Now that you’ve fallen off, it’s time to find out how to get back on a paddleboard after falling.
TIP Before you start, find a quiet space and practice falling off. Given that you are likely to fall off frequently when you begin, you may find this practice invaluable.
Getting Back On Your Paddle Board
So now you’re in the water, with your paddle board floating next to you. When you first start to paddle board, you may find your first fall causes you to panic, so always try to remain calm. You don’t want to rush getting back onto your board or you may simply find that you fall straight back in.
So let’s have a look at the best way to get you standing back up ready to carry on with your boarding.
1. If you haven’t already, find your board and swim close to it. If you have a leash then your board will always be right next to you and this is where a leash is at its most beneficial. Then, depending on which is your dominant hand, position yourself to the right or left of the board. If you are left handed, climb up from the right and if you are right handed, climb up from the left. When you are in the right position, hold on to the carry handle with your less dominant hand.
2. Always tread water as this will ensure that your weight is correctly placed so that you can get into the best position. Don’t try to get the board to carry your weight. With your less dominant hand on the carry handle, lean across with your dominant hand to grab the rails.
3. Now that you have a firm grip, raise your legs so that they are floating on the surface and kick the water behind you. While you do this, slide your stomach onto the center of the board. If you try to pull yourself up on to the end of the board you’ll simply end up back in the water.
4. Keep hold of the carry handle and the rail and slowly slide the rest of your body onto the length of the board.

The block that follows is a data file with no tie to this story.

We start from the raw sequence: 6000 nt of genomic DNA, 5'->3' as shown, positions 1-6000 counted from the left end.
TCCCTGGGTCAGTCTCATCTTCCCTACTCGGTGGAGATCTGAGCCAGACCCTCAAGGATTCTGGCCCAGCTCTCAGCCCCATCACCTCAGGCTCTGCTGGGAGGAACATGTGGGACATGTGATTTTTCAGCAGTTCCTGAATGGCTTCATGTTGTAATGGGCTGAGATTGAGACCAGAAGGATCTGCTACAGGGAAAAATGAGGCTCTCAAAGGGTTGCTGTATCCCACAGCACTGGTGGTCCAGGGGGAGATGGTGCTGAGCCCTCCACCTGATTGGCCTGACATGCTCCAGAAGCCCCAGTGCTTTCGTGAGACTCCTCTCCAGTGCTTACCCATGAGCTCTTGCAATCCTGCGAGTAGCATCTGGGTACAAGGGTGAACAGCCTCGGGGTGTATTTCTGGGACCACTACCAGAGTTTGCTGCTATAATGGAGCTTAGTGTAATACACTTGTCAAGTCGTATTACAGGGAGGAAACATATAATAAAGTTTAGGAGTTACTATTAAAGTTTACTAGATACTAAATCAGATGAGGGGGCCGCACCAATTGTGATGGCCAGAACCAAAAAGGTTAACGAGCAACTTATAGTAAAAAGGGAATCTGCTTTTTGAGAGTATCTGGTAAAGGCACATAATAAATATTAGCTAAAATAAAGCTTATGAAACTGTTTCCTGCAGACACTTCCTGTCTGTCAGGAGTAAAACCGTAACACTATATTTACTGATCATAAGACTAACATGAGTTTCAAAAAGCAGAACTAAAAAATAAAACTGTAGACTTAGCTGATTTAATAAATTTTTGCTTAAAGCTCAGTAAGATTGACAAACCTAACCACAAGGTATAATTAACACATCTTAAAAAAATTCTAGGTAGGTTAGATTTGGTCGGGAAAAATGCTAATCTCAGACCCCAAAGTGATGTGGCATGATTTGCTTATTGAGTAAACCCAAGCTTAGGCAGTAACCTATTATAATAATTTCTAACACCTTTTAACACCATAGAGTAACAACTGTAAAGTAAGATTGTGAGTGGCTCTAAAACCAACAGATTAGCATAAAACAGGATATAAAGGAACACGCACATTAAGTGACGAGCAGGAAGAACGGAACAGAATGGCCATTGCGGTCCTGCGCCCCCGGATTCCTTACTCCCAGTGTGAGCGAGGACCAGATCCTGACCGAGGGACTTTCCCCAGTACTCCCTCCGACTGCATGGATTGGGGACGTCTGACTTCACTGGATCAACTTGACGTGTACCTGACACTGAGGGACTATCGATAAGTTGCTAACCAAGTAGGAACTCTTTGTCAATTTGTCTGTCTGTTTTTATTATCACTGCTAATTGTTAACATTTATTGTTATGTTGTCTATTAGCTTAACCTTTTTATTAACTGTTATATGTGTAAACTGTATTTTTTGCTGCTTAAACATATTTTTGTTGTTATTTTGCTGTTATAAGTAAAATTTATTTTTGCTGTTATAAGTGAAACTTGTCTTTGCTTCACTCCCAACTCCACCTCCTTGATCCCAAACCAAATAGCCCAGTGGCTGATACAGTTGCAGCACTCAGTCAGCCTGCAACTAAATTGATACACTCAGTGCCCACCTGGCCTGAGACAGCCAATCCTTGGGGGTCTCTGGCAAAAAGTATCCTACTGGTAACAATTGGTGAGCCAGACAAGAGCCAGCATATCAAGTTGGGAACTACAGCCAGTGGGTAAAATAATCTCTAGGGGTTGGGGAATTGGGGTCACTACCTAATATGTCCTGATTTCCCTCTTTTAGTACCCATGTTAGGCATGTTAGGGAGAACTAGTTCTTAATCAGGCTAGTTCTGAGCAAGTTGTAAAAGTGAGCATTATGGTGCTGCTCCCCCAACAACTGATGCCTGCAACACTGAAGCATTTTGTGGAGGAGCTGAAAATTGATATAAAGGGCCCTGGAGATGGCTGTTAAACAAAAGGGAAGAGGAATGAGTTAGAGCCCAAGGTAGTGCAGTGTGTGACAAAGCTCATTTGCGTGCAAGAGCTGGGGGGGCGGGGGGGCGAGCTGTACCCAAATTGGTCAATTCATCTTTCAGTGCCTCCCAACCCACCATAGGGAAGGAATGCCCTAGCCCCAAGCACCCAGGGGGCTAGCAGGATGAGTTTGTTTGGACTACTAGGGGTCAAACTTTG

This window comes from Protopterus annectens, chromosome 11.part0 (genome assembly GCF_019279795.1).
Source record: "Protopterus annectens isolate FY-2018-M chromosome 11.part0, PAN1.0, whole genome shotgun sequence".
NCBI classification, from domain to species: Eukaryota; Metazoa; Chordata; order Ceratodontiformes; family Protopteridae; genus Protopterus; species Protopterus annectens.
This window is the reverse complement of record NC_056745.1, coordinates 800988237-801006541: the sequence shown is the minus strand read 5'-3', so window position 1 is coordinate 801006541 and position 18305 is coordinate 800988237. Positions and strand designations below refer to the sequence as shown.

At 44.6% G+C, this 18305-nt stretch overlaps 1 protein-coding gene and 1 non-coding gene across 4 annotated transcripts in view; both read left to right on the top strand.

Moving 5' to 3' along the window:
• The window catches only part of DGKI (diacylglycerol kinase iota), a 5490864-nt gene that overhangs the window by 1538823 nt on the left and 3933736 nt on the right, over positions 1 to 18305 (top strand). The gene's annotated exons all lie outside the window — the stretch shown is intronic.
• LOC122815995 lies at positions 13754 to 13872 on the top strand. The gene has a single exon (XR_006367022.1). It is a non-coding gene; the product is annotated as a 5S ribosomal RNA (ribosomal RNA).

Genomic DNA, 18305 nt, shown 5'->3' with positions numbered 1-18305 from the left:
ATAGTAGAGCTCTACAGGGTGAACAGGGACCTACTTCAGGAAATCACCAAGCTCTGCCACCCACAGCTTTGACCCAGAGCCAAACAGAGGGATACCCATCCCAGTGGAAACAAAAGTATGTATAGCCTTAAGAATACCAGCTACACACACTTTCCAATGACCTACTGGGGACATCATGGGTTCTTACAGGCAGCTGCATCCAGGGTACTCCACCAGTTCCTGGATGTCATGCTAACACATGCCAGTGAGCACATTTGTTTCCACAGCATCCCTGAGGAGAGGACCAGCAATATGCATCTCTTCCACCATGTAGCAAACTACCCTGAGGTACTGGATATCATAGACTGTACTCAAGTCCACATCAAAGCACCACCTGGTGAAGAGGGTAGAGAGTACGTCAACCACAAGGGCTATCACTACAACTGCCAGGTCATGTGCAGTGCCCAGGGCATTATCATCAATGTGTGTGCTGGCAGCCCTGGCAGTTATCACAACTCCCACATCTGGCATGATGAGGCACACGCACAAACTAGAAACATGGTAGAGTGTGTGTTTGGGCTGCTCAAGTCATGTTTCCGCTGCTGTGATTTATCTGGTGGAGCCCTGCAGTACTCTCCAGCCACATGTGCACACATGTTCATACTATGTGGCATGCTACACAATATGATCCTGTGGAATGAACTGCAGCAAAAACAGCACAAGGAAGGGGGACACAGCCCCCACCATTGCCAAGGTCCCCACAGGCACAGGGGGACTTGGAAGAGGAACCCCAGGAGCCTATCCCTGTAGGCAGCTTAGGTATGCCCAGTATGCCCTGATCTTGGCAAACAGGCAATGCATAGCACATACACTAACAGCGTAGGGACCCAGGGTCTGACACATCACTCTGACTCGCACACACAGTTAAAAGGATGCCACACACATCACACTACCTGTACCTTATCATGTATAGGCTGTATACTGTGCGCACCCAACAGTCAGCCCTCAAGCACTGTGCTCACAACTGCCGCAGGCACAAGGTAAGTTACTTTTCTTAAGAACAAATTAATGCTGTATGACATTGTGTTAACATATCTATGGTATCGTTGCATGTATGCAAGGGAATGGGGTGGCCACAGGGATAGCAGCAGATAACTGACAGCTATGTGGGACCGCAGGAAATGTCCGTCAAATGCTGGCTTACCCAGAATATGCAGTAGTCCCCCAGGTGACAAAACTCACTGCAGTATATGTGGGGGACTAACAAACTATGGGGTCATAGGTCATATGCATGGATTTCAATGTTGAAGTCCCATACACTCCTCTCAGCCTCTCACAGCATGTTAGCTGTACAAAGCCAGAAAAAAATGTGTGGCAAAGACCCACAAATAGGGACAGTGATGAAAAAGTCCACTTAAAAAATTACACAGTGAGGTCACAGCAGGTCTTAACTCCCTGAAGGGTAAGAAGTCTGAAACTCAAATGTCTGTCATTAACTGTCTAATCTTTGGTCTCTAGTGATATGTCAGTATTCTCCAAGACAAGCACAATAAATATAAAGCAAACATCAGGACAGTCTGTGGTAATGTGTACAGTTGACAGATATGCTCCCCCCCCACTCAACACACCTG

5. Don’t let go, and lie on the board while the water calms back down.
6. When you are sure the water is steady, move your body in to a sitting position, with your legs either side of the board.
7. When you are ready, put the paddle across the board, move your weight on to your hands, and bring your feet up on to the board. Make sure your soles are flat on the board to help you balance. Slowly rise to a standing position. Using your paddle in the water can sometimes help with your balance.
Now you’re up, you’re ready to go.
TIP when you find yourself in the water next to your paddleboard, instinct will tell you to grab the side and pull yourself up. If you do this, your weight will not be evenly placed and the board is more likely to simply shoot out from underneath you.
While there are variations in the size, shape and material of a paddle board, the procedure used for how to get back on a paddleboard after falling is always the same. You may find that you have to make some minor adjustments when getting back on the board, but if you stick to the same seven steps you will soon be ready for action again.
Everyone falls, no matter how experienced, and using the right technique can help you fall safely and get back on your board quickly so you can carry on with your fun.
Still think you need some help? Check out this great video below for some more help.